This cross-sectional study shows that more than one third of the patients in a Department of Internal Medicine were defined as palliative, and that the majority of the patients in this palliative group reported distressing symptoms.
In many cases it proved difficult for the staff to decide whether the patient should be regarded as "palliative" or not. Generally, the nurses and doctors were restrictive in their use of the term "palliative". Several patients were added to the palliative group when we asked our question "Would you be surprised if this patient died in the course of the next nine months?" When looking through the completed forms afterwards, we noted several patients whom we clearly would have defined as palliative, but who were not marked as such. However, in order not to introduce any bias, we did not alter anything. We therefore think that the number of palliative patients reported here is underestimated.
A large proportion of patients in the palliative group were excluded from the study due to cognitive impairment or because their general condition made them unfit to participate. This led to a reduced inclusion rate in the palliative subgroup. However, the high age and poor general condition of these patients add additional evidence that this group constituted a palliative care population.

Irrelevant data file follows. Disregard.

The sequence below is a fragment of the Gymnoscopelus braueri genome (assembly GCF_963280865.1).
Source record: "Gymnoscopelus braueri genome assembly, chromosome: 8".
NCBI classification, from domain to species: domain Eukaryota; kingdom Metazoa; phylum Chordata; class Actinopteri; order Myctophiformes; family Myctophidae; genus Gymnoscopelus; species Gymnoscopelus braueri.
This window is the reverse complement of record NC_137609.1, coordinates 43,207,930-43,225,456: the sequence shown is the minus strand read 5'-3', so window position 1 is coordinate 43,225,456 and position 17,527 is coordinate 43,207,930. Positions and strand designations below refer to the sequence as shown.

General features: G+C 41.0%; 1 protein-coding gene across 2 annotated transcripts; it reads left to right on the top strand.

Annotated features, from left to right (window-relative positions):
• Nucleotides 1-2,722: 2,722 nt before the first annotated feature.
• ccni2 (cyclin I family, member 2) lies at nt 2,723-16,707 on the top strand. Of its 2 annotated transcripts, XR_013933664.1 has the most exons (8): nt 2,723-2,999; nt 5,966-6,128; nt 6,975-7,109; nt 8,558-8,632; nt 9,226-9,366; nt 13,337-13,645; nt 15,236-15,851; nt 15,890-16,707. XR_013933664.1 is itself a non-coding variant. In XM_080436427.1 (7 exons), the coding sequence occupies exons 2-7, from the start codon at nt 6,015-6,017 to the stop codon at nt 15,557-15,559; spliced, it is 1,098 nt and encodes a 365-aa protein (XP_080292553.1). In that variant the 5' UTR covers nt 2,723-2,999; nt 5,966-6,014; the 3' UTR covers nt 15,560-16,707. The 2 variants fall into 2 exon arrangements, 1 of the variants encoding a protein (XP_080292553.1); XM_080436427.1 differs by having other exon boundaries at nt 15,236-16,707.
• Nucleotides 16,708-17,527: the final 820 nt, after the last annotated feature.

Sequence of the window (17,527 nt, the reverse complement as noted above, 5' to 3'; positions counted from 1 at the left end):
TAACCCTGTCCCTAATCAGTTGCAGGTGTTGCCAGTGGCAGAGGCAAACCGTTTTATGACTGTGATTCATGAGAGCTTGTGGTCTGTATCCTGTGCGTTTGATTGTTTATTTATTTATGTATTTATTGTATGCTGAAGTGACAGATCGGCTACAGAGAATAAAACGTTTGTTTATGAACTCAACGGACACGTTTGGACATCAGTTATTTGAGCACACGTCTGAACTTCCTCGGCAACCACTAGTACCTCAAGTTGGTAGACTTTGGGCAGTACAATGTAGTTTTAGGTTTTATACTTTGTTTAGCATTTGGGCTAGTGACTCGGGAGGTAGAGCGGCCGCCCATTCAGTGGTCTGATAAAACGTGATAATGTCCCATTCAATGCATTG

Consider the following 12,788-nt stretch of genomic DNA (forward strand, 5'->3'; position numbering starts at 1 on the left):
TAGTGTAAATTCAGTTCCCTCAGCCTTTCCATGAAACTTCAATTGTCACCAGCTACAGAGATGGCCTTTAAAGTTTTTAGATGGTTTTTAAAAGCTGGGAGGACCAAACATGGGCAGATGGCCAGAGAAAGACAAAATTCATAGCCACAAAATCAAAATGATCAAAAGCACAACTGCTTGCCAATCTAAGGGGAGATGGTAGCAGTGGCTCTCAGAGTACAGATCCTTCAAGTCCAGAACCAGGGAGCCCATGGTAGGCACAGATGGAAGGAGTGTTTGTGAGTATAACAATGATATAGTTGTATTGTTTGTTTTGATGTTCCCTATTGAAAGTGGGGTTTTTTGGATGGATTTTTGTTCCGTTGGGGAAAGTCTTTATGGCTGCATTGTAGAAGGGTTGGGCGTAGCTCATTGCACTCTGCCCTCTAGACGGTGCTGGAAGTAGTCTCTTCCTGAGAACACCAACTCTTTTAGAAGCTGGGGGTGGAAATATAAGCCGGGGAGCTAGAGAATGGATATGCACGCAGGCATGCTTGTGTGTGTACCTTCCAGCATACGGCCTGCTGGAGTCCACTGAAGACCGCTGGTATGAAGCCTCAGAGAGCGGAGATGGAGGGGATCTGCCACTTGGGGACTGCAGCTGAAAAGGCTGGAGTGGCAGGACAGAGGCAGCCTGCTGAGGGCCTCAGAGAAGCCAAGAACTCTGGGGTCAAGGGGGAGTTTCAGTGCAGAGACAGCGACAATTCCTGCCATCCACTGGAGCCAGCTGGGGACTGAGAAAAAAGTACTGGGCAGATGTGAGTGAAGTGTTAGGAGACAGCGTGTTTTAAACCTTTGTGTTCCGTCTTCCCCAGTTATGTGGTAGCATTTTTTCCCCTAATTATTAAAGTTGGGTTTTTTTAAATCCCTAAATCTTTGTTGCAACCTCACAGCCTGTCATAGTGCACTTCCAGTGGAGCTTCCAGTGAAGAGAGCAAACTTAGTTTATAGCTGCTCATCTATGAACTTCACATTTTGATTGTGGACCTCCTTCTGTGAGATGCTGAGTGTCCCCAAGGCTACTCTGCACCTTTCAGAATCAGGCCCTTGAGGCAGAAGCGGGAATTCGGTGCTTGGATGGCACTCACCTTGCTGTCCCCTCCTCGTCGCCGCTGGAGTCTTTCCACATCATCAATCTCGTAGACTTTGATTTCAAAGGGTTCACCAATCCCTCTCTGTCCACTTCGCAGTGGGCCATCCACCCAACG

In a recent review of symptom prevalence in advanced, life-threatening disease, the three symptoms pain, breathlessness, and fatigue were described among more than 50% of patients with advanced cancer, AIDS, heart disease, COPD, and renal disease [12
]. This is consistent with our findings for dyspnea (70%) and fatigue (56%), which were the dominating symptoms in the present study. Solano and coworkers reported a pain prevalence of between 34% and 77% in heart disease and COPD in different studies [12
]. Pain on movement was reported by 43% in our palliative group. The prevalence of depression in our study is also consistent with other reports [12
According to Norwegian recommendations we used the value 3 on the numerical rating scales as cut-off point for symptom presence [4
]. This is more restrictive than in several other studies and may influence the prevalence numbers [6
This study demonstrates that patients in a Department of Internal Medicine have a high prevalence of distressing symptoms and that there consequently is a need for skills in symptom control on the ward. A thorough assessment is a prerequisite for successful symptom relief. We used a modified ESAS questionnaire in our study [4
]. The ESAS is an example of a quick and clinically relevant symptom assessment tool. Although developed for palliative care cancer patients, the tool covers a range of symptoms which also commonly is present in advanced non-malignant disease [12
]. Routine use of ESAS is a help to reveal new symptoms, prioritize between symptoms, and repeatedly evaluate the degree of symptom control obtained. However, symptom assessment is particularly challenging in some subgroups. These include cognitively impaired patients, patients whose language or culture differs from that of the health care professionals, and the imminently dying. The present study confirms that many patients in a palliative care population are too weak to use self-rating assessment tools, and that other approaches must be used. Family members and staff may be useful proxies for clinical and research purposes, but their data must be interpreted cautiously [11